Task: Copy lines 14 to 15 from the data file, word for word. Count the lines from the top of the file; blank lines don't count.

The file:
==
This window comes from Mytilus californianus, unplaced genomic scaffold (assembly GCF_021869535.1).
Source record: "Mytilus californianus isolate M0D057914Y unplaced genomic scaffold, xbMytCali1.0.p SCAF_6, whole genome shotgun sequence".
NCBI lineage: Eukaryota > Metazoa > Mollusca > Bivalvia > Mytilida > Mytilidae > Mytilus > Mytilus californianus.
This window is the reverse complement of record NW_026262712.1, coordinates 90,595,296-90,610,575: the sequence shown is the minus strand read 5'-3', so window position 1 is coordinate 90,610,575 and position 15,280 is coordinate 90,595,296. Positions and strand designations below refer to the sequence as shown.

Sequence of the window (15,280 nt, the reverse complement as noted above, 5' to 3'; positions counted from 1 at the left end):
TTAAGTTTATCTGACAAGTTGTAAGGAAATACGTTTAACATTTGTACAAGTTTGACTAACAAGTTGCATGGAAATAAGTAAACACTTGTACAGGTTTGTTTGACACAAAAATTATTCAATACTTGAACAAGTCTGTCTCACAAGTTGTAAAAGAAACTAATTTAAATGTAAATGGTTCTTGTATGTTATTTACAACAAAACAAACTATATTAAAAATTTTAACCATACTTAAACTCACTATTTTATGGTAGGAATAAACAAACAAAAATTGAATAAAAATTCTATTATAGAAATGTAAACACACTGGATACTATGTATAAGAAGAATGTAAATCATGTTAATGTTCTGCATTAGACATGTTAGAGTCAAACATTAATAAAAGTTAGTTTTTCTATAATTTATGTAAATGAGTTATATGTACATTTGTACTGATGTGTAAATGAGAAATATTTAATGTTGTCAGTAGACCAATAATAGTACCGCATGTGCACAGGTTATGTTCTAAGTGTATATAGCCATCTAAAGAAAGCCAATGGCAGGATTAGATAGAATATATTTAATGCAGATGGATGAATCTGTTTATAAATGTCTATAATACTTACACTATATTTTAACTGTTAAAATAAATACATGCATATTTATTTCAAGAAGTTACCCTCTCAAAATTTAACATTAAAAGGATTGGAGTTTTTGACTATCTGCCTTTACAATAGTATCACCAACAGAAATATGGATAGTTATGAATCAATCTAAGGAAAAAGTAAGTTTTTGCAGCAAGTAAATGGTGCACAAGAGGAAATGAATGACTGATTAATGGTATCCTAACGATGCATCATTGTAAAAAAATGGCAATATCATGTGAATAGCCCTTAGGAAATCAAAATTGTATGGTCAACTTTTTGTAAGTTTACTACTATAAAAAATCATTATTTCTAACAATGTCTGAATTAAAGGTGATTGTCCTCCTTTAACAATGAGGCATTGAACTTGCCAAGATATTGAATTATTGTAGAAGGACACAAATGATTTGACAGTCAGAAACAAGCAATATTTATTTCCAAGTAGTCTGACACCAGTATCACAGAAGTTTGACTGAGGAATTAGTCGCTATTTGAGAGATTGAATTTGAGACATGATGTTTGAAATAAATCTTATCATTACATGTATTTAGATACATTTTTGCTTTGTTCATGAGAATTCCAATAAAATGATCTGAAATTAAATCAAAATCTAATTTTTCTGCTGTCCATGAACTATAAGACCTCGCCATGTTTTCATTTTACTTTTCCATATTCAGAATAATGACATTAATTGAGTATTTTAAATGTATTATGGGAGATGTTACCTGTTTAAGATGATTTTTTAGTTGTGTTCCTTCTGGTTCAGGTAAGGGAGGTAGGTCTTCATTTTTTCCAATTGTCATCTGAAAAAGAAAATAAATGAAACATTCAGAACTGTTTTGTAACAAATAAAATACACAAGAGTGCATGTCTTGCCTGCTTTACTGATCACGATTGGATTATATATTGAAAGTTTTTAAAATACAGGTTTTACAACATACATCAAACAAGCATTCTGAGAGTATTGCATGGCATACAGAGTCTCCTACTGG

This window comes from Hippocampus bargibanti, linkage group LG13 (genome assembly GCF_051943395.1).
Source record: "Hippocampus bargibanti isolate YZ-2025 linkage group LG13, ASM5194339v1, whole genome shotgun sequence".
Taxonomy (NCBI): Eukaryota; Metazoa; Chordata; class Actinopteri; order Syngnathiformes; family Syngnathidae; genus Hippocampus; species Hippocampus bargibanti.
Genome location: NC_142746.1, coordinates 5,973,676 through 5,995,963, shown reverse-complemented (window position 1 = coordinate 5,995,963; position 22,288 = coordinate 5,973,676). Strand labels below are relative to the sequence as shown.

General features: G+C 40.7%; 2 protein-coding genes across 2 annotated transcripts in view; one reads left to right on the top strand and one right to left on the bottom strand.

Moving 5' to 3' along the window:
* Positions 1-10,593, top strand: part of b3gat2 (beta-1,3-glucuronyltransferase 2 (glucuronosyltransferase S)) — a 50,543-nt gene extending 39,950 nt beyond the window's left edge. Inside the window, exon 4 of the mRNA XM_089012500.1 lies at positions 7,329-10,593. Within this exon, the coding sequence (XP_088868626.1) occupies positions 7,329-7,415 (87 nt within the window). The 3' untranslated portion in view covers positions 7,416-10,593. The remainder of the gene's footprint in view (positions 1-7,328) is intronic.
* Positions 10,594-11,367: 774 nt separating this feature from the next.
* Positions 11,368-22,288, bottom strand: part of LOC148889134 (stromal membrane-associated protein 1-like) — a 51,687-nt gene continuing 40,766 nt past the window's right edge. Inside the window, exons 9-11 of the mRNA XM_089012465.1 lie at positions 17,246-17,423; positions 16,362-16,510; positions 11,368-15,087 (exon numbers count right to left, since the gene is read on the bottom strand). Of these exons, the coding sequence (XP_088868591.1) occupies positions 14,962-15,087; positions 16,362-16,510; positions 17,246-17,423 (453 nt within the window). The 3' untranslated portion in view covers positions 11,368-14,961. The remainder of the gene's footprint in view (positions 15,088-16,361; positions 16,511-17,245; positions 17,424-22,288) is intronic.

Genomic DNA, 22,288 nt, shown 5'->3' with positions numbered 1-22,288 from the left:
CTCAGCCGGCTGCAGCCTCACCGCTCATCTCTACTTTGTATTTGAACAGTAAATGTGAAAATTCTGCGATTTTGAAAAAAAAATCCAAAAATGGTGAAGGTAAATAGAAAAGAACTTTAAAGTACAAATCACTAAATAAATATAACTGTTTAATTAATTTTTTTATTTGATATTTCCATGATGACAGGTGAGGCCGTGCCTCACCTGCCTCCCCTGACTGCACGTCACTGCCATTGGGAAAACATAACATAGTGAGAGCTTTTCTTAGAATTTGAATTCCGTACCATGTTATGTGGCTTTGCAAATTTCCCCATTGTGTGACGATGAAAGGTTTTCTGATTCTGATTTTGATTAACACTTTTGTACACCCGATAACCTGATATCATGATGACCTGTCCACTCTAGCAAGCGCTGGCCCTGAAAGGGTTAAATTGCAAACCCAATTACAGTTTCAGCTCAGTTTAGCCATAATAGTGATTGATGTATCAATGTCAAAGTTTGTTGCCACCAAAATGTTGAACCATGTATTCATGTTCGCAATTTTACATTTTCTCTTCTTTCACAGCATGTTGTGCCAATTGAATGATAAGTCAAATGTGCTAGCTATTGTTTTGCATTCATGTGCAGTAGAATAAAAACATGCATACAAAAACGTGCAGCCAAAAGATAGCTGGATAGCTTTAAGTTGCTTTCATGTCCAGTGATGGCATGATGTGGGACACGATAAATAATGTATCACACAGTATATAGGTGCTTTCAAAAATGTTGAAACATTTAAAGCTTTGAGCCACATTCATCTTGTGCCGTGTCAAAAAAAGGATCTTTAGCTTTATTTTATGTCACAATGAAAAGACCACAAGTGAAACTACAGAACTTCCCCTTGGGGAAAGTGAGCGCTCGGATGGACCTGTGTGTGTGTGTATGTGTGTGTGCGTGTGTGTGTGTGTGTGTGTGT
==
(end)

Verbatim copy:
* Positions 10,594-11,367: 774 nt separating this feature from the next.
* Positions 11,368-22,288, bottom strand: part of LOC148889134 (stromal membrane-associated protein 1-like) — a 51,687-nt gene continuing 40,766 nt past the window's right edge. Inside the window, exons 9-11 of the mRNA XM_089012465.1 lie at positions 17,246-17,423; positions 16,362-16,510; positions 11,368-15,087 (exon numbers count right to left, since the gene is read on the bottom strand). Of these exons, the coding sequence (XP_088868591.1) occupies positions 14,962-15,087; positions 16,362-16,510; positions 17,246-17,423 (453 nt within the window). The 3' untranslated portion in view covers positions 11,368-14,961. The remainder of the gene's footprint in view (positions 15,088-16,361; positions 16,511-17,245; positions 17,424-22,288) is intronic.